Gary Lineker fears getting dementia
- Bang Showbiz
- 17 March 2021
Gary Lineker plans to have extra checks on his brain because he's concerned years of heading the ball will cause dementia in later life
Gary Lineker thinks at least one of him and his 'Match of the Day' co-stars will "probably" get dementia.
The 60-year-old former footballer admitted he and co-stars Alan Shearer and Ian Wright fear they will contract the disease in the future due to years of heading balls after research showed professional ex-soccer players are 3.5 times more likely to die from a brain disorder than the general population.
And Gary has pledged to get extra checks for signs of dementia, which has led to the deaths of 1996 World Cup players Nobby Stiles, Jack Charlton, Martin Peters and Ray Wilson, and Bobby Charlton diagnosed with the condition last year.
He said: “I’ve had conversations with Alan Shearer and Ian Wright and others about the worry that come 10, 15 years that it might happen to one of us.
"The odds suggest that it probably will.
“I have regular health checks, including the brain. So far everything is OK.
"I’ll have my triannual test this summer and ask if there’s anything they can establish around the brain, because I don’t see how, given the circumstances any footballer wouldn’t be worried about it.”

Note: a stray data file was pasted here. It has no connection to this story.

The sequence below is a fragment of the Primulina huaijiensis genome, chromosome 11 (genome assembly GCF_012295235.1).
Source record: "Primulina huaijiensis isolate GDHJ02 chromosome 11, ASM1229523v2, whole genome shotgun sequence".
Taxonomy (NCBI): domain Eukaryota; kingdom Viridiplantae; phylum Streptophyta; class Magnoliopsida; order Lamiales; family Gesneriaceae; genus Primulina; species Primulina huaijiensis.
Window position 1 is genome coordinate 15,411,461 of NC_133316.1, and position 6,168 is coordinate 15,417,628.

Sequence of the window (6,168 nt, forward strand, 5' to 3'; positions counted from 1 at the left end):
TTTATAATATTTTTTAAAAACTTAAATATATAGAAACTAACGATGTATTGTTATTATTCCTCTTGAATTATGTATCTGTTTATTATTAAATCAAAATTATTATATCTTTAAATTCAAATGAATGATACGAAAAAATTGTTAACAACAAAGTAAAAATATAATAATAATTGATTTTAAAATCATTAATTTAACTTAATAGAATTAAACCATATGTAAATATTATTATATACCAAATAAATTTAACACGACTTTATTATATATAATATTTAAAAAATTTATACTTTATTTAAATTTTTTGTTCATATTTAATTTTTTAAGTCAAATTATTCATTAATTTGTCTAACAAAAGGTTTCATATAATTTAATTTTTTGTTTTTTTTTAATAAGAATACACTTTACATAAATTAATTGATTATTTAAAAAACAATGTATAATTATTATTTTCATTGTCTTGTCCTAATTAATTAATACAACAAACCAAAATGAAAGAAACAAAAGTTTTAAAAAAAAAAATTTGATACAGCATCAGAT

And Gary – who has teamed up with talkSPORT for a 'Dementia in Football' documentary – believes practicing heading the ball should be removed from training exercises, though he doesn't feel it should be banned completely.
He said: "Do you want to take heading out of the game? No I don’t think so, but you can take heading out of training, or limit it massively.
“Exercises where defenders are heading it clear, crosses are sent in and players are heading the ball away and at goal repeatedly – bang, bang, bang – most damage will probably be done then.
“In a match how many times would you head it? Not that many.
“If I had known what I know now, I would have certainly limited the amount of heading I did.
"It’s hard to imagine the game without heading, but maybe it’s worth trialling.
“The era of the 1966 players has made us really aware of this. Football has changed since, so we may see it (dementia) is less prevalent in my era.
“But can we afford to wait that long? I suspect not.”